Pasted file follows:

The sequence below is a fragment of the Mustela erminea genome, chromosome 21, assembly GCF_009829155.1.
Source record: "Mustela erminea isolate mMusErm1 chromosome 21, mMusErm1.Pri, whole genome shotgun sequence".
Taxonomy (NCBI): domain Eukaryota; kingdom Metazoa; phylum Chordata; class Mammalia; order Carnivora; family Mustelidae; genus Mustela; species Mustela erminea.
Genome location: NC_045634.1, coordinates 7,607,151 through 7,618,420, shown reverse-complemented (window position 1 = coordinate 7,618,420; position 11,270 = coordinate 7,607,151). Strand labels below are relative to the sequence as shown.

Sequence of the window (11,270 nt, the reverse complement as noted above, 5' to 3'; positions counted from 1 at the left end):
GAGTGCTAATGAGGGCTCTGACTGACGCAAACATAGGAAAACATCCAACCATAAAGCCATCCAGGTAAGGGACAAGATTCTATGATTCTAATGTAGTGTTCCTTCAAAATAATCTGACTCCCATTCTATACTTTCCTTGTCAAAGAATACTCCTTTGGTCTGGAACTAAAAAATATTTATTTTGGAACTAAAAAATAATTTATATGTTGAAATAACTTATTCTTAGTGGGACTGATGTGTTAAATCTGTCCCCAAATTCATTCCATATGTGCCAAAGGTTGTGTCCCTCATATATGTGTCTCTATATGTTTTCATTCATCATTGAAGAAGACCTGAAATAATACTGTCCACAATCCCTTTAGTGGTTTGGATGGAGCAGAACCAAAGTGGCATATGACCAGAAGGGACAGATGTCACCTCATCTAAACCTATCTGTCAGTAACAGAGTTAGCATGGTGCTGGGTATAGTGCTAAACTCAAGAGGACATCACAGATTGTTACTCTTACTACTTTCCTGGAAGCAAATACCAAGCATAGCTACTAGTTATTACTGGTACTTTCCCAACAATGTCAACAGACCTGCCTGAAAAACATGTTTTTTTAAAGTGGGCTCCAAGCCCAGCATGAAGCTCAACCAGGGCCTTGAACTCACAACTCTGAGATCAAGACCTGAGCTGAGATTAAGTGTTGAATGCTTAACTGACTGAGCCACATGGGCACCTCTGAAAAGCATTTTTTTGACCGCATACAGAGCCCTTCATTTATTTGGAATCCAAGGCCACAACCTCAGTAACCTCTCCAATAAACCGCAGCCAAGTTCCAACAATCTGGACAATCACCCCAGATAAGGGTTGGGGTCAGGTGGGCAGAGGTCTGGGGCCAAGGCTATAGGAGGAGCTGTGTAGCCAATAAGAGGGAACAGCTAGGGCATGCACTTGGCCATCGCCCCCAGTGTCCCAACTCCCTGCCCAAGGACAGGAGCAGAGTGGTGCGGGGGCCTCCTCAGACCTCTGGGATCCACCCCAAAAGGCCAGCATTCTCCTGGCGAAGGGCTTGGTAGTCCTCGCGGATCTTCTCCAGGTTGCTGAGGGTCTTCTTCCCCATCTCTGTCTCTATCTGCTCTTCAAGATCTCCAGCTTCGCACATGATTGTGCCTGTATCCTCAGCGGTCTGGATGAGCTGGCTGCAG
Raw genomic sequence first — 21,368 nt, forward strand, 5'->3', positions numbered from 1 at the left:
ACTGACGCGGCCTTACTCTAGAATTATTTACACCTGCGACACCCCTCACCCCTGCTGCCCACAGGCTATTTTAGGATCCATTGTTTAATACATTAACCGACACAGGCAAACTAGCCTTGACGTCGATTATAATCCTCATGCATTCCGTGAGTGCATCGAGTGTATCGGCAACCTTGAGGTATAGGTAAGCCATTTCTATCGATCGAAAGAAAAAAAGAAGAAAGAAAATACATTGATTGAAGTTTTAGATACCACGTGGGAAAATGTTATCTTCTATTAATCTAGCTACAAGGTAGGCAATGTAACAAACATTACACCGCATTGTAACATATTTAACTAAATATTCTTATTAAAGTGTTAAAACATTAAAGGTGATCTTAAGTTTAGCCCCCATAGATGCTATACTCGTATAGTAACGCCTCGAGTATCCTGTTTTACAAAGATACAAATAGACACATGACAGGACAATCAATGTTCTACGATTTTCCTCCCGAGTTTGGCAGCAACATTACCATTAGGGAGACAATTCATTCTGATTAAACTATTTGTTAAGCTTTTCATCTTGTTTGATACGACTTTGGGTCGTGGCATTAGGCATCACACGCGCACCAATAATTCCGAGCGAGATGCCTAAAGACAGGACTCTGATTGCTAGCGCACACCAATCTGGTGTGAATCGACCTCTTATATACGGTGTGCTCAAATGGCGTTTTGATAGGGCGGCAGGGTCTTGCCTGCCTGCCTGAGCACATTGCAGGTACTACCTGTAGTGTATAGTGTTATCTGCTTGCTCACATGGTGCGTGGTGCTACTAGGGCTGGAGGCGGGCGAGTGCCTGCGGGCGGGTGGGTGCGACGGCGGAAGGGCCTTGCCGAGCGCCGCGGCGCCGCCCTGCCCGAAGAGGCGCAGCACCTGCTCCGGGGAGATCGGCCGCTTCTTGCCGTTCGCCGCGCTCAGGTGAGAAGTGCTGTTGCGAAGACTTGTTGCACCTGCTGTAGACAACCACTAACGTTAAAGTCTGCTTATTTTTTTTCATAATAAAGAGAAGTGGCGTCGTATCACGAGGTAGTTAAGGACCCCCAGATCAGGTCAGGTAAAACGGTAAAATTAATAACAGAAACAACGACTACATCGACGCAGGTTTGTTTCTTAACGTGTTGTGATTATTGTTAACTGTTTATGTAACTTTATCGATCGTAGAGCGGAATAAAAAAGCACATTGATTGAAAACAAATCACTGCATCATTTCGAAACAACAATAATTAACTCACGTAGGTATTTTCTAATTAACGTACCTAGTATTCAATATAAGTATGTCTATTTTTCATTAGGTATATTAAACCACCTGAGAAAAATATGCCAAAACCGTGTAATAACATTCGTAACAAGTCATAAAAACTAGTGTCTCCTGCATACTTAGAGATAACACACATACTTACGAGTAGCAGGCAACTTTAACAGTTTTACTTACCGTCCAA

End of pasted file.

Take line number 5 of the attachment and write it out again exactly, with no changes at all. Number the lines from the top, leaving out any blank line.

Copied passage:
Sequence of the window (11,270 nt, the reverse complement as noted above, 5' to 3'; positions counted from 1 at the left end):